Sun, Sex & Overly Suspicious Parents?

Beth Wright previews the BBC Three reality TV phenomenon.

culture holiday parents Sex sun suspicious tv

Yes, it’s back! Almost as bad as TOWIE; Sun, Sex and Suspicious Parents (Wednesday nights, BBC Three) is the programme that claims to show teenagers behaving outrageously as they experience their first holiday away from home in the club capitals of Europe whilst being followed by a camera crew and their parents.

But, do they even really behave that outrageously? Is there that much that their parents should be suspicious of? Never do they appear to have sex, take drugs or behave dangerously. In fact, laughing gas is as far as it goes, with a young Jehovah’s Witness claiming, ‘it’s amazing because it’s legal’.

What we watch, therefore, is parents watching their children go on holiday, getting a little too drunk and kissing a few too many people. The major dilemma of those on the show is which club to go to first. Most of us have been to a club capital of Europe ourselves – Magaluf, Kos, Zante and for those with a lot of cash to spare; Ibiza.

The first holiday away from parents is an excuse to get right royally trashed and a little too sunburnt whilst being ripped off by the hotel rep within the first hour. Even the threat of starvation never pushes you to raid the emergency drinking fund, leaving you running out of money by day 4 having experienced nothing more of the city than a sun bed and the one street that houses the best nightclubs in town.

Yes, the first holiday after A-levels is an English rite of passage. The show promises so much, yet the groups it chooses as its protagonists are the most well behaved people out there. It is the holiday makers in the background that shock us into submission.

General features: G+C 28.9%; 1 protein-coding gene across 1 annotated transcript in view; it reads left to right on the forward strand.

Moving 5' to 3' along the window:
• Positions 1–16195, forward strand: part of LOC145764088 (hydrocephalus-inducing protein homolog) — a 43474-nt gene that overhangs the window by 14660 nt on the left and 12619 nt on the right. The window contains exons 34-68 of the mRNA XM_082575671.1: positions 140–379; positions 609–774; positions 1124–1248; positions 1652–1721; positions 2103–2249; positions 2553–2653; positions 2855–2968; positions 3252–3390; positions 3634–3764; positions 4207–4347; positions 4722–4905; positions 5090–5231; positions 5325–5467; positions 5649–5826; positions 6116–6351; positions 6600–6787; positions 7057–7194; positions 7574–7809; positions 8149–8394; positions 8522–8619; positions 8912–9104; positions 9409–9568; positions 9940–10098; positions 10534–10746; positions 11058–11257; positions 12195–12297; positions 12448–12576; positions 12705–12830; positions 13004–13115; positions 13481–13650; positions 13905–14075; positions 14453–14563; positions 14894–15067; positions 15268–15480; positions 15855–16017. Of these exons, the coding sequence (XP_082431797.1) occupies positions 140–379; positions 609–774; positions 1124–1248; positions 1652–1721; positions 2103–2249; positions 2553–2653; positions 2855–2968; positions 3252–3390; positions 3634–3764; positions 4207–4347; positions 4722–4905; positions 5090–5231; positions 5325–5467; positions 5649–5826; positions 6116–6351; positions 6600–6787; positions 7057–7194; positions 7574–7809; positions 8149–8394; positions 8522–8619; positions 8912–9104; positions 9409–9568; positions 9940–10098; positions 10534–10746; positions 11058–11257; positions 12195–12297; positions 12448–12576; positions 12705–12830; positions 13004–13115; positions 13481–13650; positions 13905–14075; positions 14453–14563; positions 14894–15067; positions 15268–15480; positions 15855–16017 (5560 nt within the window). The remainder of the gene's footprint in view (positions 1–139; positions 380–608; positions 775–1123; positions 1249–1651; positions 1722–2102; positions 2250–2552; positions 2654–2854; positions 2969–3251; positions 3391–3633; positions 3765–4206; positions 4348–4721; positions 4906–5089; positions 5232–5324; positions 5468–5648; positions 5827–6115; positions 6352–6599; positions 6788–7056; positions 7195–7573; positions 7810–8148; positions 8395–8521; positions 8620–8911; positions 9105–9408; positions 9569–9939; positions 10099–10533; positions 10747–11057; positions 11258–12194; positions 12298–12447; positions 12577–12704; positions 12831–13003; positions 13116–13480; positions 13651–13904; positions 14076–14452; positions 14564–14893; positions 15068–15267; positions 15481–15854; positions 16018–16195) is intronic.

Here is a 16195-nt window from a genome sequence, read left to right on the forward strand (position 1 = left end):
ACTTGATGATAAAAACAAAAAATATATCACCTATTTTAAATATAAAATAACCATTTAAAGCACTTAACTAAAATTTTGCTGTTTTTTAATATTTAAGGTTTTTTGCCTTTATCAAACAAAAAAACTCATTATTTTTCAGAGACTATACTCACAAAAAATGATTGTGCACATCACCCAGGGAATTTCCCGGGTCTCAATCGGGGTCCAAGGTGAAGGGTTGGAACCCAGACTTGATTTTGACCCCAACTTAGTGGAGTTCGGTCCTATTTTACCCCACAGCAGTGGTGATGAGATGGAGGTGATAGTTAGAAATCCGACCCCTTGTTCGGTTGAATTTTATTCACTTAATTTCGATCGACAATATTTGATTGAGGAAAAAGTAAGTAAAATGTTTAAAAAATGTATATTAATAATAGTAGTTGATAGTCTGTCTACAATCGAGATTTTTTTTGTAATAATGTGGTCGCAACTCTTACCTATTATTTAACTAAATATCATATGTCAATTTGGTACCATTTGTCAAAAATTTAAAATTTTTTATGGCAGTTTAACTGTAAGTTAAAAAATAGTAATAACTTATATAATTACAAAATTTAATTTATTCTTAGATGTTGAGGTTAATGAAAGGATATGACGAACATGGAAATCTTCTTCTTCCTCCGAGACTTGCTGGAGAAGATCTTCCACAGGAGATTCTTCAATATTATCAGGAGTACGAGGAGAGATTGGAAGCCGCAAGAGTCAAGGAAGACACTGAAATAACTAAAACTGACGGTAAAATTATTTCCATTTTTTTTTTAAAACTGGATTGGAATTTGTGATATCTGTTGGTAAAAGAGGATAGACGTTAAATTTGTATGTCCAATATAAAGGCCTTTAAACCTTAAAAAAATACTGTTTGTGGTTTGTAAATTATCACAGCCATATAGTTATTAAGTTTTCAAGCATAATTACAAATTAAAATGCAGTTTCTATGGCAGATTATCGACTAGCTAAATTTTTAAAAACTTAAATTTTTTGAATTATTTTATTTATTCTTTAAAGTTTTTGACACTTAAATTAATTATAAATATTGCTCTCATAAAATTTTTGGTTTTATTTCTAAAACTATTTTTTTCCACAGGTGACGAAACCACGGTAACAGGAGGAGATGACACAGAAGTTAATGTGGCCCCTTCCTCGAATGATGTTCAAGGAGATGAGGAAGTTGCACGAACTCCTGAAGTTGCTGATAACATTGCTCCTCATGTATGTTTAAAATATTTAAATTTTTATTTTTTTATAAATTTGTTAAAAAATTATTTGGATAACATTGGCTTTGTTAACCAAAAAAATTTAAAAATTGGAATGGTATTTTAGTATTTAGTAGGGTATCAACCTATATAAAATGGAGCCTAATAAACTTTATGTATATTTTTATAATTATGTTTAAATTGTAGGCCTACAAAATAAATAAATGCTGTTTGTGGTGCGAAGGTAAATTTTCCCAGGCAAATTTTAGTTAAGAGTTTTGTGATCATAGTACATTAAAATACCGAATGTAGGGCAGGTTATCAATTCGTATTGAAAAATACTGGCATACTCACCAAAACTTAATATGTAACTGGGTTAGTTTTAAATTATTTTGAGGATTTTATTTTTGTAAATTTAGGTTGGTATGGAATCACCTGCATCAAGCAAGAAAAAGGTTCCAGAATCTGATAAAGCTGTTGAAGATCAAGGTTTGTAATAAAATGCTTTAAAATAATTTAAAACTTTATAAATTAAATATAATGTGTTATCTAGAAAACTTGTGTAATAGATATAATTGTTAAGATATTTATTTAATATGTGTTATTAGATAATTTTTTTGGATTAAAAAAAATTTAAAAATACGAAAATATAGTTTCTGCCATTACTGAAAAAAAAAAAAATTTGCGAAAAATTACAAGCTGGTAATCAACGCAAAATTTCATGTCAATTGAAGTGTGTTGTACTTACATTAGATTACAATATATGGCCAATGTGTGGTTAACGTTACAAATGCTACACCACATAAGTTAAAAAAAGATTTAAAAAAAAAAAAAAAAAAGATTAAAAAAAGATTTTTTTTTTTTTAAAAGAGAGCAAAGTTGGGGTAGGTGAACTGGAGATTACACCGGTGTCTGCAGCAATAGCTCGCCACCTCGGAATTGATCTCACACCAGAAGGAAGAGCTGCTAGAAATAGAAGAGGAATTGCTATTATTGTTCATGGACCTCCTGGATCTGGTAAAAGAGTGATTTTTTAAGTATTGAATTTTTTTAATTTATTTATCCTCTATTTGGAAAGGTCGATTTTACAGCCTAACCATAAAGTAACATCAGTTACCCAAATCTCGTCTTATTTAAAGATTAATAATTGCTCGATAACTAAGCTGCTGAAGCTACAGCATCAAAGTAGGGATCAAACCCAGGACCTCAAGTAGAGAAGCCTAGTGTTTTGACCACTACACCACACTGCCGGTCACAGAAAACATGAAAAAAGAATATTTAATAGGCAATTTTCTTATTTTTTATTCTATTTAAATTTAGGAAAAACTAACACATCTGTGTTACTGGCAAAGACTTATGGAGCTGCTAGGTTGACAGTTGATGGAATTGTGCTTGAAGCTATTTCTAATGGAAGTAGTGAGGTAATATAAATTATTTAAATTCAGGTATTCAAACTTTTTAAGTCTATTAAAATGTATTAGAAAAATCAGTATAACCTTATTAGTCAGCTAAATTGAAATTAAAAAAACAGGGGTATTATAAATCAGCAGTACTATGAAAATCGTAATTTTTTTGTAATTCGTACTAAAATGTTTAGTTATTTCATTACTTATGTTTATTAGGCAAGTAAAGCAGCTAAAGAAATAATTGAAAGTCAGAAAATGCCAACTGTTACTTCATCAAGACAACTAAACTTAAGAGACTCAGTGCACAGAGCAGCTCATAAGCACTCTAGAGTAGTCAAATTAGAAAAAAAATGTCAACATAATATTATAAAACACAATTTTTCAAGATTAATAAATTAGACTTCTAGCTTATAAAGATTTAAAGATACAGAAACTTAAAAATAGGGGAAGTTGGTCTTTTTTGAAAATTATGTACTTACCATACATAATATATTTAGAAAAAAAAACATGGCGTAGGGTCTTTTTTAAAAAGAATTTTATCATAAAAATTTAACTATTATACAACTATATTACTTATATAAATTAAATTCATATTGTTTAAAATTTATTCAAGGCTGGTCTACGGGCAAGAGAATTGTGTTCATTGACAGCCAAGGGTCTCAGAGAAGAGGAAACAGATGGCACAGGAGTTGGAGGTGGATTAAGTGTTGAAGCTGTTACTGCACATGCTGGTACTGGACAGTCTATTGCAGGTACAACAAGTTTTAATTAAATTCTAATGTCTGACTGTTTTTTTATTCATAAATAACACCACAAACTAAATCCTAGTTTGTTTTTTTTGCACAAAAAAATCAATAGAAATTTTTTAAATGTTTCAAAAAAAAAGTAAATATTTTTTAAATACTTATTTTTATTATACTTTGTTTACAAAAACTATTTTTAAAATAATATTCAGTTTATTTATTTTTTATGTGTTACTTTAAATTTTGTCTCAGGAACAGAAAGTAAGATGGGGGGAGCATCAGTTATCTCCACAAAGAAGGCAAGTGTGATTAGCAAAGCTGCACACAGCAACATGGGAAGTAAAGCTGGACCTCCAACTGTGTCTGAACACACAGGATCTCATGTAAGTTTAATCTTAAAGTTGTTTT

As much as I love it, the suspicious parents have little to be shocked at. Did they really believe that their children would go away to such a destination simply to drink a glass of wine a night and become a tourist eager to see the amazing architecture within the day? Surely getting a little too drunk, staying out a little bit late and acting a little more irresponsibly than they would at home isn’t that surprising?

If anything, the show lacks exactly what it protests to contain. It never really shocks us, succeeding only to provide light entertainment for us sleep deprived students; sleep deprived because we behave in exactly the same way as those on the show do every single night of the week here in Exeter.

Its main success is only being able to bring back fond memories of our own, quietly behaved, sexual encounter-free experiences abroad; or at least that’s what we told our parents.